8d   Puddings /making one/ poorly somehow? Stories! (4-6)

Roly-poly[5] (also roly-poly pudding) is a British term for a pudding made of a sheet of suet pastry covered with jam or fruit, formed into a roll, and steamed or baked ⇒ a nice bit of jam roly-poly.

Behind the Video
Deep Threat illustrates his review with a clip of the Roly Polys, a British dance troupe consisting entirely of overweight middle-aged women who would perform the most amusing dances which, if they had been young and slim, would not have been at all funny.

During the troupe's 21 year existence (1982 to 2003), they are reported to have "performed in 5 royal command shows, personally [been] invited to perform in a show in Monaco for Prince Rainier, in the audience were Frank Sinatra and Charlton Heston to name but a few. They were featured many times in the Les Dawson show and topped the bill in many variety shows."

9d   In school period it /amounts to/ pause (8)

Intermit[5] is a verb meaning:
  1. to suspend or discontinue (an action or practice) for a time ⇒ he was urged to intermit his application; or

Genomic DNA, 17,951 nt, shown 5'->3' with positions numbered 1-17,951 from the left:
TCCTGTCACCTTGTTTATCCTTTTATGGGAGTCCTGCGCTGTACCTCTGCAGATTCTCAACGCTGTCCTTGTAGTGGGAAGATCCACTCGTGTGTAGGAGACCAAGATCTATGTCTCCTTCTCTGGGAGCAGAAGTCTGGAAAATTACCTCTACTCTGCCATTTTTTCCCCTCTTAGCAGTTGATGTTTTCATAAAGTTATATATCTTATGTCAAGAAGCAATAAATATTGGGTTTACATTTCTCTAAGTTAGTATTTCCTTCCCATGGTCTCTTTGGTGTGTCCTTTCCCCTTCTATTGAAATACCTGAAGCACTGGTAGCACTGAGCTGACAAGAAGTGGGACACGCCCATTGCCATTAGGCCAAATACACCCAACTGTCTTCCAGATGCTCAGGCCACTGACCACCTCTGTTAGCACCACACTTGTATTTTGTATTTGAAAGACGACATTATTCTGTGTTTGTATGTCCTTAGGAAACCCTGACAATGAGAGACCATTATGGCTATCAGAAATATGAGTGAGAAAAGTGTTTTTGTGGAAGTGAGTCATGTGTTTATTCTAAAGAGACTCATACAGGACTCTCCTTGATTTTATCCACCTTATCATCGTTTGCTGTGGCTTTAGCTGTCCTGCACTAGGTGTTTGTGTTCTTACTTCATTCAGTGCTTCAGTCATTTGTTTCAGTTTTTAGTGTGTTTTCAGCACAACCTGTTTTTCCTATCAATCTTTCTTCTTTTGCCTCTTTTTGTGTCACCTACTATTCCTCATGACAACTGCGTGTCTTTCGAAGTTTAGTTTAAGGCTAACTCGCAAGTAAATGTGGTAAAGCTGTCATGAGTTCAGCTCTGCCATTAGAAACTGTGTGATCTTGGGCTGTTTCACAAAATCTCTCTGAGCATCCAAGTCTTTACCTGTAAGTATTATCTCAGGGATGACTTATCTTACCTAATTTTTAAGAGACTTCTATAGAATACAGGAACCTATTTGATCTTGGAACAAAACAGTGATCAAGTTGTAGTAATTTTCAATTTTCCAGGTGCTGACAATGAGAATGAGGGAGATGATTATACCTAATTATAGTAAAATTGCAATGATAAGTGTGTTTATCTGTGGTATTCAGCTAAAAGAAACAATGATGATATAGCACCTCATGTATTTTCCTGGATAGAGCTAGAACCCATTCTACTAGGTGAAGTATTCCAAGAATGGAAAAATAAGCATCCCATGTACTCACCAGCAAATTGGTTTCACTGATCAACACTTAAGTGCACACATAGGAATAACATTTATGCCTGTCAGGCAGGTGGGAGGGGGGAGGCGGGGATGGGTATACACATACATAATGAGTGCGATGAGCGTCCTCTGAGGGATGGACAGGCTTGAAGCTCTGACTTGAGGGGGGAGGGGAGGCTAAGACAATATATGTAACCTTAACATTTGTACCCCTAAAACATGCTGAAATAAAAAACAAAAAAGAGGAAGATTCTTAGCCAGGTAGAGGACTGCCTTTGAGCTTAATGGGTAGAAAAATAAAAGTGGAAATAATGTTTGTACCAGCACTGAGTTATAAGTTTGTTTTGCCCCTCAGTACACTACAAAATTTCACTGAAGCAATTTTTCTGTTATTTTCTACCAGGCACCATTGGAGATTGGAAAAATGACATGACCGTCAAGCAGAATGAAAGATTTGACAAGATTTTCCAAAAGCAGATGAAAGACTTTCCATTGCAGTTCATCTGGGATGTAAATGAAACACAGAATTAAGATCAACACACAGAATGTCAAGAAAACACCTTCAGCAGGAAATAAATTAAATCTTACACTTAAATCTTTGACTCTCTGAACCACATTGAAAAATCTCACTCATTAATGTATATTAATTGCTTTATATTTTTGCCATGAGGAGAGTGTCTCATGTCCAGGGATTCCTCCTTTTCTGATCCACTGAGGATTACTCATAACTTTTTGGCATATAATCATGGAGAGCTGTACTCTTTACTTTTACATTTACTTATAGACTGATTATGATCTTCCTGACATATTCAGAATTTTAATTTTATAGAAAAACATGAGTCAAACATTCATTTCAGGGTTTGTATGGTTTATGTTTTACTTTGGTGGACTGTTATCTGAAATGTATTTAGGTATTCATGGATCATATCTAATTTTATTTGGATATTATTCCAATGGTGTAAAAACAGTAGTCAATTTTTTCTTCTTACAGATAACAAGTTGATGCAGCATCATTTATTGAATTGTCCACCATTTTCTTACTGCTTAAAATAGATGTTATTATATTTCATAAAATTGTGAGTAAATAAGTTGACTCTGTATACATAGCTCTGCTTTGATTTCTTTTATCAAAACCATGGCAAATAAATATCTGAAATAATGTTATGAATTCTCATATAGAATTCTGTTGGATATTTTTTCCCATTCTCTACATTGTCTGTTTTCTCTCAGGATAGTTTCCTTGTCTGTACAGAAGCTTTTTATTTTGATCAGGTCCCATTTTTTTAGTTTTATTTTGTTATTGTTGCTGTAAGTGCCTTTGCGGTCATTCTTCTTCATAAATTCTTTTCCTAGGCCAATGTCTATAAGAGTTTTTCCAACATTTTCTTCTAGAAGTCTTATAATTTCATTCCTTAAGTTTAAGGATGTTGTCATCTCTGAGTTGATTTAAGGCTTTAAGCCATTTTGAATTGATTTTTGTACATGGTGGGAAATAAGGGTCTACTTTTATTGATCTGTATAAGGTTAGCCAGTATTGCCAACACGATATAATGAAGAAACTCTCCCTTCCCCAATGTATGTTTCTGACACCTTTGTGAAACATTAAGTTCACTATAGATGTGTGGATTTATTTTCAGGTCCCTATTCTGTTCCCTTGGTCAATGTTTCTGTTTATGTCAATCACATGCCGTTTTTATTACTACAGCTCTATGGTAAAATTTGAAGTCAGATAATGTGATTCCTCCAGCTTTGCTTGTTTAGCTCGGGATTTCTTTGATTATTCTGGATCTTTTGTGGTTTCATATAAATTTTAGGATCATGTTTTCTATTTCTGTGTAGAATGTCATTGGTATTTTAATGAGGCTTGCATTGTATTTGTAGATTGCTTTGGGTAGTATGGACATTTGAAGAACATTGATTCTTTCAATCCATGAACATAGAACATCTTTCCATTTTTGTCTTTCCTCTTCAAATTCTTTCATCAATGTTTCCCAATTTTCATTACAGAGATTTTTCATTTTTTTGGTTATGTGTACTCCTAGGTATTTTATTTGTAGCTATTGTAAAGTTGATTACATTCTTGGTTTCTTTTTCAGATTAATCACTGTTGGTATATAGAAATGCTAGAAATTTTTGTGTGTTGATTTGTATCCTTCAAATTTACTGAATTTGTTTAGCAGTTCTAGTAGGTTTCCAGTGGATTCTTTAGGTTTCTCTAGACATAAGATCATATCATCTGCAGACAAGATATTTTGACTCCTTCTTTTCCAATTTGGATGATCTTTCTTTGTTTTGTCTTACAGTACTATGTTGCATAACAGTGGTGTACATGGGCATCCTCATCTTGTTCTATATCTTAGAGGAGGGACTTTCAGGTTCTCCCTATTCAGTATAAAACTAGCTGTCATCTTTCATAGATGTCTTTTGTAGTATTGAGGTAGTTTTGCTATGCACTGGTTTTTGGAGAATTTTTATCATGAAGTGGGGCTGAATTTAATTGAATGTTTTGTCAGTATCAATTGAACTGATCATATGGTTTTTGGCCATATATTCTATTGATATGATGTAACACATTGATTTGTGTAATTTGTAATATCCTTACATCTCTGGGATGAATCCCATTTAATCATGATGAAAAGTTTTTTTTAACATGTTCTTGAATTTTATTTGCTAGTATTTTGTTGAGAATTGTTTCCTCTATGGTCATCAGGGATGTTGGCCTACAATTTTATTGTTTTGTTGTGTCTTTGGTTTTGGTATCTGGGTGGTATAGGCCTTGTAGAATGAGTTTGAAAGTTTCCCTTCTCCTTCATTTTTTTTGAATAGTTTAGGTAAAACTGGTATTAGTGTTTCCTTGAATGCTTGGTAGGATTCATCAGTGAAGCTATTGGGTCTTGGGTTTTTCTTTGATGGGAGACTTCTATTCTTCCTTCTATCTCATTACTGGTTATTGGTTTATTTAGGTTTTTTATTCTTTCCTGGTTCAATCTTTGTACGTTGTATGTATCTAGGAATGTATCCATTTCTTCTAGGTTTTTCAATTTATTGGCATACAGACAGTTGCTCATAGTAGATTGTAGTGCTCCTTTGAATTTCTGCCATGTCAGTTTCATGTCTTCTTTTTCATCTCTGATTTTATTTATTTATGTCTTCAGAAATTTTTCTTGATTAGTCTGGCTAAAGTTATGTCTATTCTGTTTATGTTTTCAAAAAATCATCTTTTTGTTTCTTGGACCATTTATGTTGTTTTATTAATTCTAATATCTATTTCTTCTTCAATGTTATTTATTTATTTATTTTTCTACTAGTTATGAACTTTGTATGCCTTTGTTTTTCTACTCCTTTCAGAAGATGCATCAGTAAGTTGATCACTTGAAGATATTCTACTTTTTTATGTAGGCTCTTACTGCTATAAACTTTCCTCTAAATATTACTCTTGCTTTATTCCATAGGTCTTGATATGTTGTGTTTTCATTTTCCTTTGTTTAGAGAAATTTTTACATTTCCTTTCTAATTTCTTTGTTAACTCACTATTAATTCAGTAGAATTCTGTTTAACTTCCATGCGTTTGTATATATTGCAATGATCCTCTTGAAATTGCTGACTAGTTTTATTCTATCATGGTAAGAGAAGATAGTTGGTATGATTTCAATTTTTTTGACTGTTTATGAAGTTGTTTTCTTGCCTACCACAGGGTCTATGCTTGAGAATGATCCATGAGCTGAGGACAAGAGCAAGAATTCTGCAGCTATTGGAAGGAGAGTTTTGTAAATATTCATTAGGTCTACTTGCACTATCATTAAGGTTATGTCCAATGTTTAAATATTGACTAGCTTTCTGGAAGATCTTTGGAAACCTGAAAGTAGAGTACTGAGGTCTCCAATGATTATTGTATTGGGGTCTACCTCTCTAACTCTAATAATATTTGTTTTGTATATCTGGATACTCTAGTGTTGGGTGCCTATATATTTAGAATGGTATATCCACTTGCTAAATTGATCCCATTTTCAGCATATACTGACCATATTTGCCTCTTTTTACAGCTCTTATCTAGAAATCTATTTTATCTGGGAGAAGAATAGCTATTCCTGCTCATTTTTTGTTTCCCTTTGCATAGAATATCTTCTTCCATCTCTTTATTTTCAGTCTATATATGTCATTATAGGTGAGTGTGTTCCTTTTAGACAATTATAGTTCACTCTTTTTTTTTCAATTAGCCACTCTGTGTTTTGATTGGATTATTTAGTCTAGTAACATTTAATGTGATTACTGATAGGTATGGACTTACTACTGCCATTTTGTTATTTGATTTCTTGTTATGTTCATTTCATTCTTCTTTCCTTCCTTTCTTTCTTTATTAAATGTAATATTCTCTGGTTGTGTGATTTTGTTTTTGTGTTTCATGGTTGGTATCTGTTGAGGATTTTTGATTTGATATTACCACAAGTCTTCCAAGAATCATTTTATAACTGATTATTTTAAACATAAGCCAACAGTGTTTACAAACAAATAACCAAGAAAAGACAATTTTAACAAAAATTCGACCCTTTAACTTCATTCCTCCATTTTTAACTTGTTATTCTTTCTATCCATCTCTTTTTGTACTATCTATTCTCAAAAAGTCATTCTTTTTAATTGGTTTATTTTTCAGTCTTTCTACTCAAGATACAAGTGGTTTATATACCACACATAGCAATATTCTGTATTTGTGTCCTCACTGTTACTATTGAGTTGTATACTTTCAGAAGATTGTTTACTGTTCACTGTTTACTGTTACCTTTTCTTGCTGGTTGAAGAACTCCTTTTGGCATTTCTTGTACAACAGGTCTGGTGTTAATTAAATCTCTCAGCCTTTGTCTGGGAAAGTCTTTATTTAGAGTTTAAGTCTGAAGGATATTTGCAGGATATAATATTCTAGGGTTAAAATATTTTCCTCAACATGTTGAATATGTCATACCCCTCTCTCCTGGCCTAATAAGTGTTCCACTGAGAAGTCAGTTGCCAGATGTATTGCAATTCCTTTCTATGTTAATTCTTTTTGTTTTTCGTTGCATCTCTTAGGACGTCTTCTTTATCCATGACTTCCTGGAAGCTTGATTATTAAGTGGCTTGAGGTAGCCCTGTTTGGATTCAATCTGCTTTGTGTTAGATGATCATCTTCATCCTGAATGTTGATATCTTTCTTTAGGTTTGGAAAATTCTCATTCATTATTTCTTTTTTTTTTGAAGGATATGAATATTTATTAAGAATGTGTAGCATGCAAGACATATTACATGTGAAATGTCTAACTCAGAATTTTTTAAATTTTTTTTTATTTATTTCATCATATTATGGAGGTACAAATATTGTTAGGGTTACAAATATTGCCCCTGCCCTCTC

2. (especially of a fever or pulse) to stop for a time.
14d   Tool // said to have succeeded getting in (10)

A spokeshave[5] is a small plane with a handle on each side of its blade, used for shaping curved surfaces (originally wheel spokes).

The abbreviation s[5] stands for succeeded, in the sense of to have taken over a throne, office, or other position from ⇒ he succeeded Hawke as Prime Minister. It might be seen, for instance, it charts of royal lineages.

The wordplay parses as {SPOKE (said) + (to) HAVE (from the clue)} containing (getting in) S (succeeded; abbrev.)

As a charade indicator, the word "to" is used in the sense of "pressed against"—as in expressions such as "shoulder to the wheel" or "nose to the grindstone".